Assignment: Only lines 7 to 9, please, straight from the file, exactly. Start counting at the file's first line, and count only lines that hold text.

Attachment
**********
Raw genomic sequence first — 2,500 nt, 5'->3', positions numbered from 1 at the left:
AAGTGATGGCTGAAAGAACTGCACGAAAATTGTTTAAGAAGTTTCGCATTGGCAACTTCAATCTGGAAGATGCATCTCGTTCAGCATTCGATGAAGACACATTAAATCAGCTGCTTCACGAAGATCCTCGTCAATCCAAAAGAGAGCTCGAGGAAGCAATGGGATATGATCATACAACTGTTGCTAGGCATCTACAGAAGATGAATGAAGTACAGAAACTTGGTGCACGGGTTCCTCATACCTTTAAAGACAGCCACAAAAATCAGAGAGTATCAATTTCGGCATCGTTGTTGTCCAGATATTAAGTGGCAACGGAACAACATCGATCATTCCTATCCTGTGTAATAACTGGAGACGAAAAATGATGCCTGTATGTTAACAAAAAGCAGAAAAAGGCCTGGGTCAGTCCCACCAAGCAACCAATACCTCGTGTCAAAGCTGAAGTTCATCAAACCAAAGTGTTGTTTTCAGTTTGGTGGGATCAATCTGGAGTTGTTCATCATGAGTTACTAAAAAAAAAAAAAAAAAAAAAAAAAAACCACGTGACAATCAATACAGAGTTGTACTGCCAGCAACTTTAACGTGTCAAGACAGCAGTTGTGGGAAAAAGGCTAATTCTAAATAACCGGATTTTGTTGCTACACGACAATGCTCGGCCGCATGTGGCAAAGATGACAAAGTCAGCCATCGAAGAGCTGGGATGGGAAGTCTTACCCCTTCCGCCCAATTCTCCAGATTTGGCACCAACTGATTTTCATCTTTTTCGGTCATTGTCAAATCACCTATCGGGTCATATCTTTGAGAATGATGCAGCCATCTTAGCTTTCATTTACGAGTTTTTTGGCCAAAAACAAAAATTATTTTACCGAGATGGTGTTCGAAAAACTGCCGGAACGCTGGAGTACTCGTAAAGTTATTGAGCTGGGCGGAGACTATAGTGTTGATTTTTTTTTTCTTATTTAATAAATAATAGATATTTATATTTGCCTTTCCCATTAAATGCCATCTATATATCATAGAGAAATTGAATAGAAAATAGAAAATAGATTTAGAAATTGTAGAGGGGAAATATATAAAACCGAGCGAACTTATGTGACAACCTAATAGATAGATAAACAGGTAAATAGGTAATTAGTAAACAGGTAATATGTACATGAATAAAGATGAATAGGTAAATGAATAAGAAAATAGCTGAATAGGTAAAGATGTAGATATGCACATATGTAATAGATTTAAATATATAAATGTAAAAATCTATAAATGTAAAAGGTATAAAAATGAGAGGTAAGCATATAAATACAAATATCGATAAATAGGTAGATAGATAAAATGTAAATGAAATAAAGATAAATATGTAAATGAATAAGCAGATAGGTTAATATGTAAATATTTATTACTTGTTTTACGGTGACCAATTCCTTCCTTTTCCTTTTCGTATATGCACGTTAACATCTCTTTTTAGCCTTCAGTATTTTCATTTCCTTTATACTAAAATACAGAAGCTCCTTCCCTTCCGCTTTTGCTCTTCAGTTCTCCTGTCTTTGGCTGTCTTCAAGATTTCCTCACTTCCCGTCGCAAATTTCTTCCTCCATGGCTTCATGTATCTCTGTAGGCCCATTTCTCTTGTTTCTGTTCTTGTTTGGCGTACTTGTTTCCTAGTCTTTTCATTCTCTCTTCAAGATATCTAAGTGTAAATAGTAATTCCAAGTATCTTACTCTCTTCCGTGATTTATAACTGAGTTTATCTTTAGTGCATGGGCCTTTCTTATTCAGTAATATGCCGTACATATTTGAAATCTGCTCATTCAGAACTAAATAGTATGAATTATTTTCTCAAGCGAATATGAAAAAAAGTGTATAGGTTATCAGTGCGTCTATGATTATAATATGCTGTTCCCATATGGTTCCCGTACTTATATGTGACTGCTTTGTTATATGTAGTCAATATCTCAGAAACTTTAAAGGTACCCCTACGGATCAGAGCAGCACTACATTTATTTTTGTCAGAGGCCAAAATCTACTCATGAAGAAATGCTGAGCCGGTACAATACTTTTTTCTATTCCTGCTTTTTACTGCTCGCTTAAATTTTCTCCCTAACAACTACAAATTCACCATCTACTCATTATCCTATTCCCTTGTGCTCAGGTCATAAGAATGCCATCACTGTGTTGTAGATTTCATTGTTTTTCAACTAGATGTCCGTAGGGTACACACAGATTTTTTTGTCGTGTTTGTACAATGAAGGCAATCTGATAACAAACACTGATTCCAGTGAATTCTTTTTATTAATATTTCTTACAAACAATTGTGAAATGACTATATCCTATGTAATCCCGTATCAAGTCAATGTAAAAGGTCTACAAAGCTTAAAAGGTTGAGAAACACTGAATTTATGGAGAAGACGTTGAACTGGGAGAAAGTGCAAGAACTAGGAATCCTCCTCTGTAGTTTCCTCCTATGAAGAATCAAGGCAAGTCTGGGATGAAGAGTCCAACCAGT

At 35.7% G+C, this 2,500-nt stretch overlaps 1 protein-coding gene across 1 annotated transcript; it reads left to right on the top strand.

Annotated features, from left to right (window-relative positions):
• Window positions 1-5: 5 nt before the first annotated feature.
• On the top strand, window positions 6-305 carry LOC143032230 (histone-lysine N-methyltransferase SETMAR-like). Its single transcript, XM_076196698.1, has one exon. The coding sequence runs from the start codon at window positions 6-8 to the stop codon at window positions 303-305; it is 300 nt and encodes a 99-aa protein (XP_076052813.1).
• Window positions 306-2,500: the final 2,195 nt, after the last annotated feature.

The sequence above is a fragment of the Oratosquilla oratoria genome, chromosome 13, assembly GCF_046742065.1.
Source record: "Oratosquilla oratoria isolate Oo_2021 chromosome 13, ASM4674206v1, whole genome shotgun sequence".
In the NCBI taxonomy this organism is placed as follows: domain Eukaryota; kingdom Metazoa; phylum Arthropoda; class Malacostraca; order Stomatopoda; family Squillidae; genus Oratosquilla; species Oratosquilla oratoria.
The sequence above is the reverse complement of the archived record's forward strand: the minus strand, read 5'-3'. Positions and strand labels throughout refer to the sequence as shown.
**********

• Window positions 306-2,500: the final 2,195 nt, after the last annotated feature.

The sequence above is a fragment of the Oratosquilla oratoria genome, chromosome 13, assembly GCF_046742065.1.
Source record: "Oratosquilla oratoria isolate Oo_2021 chromosome 13, ASM4674206v1, whole genome shotgun sequence".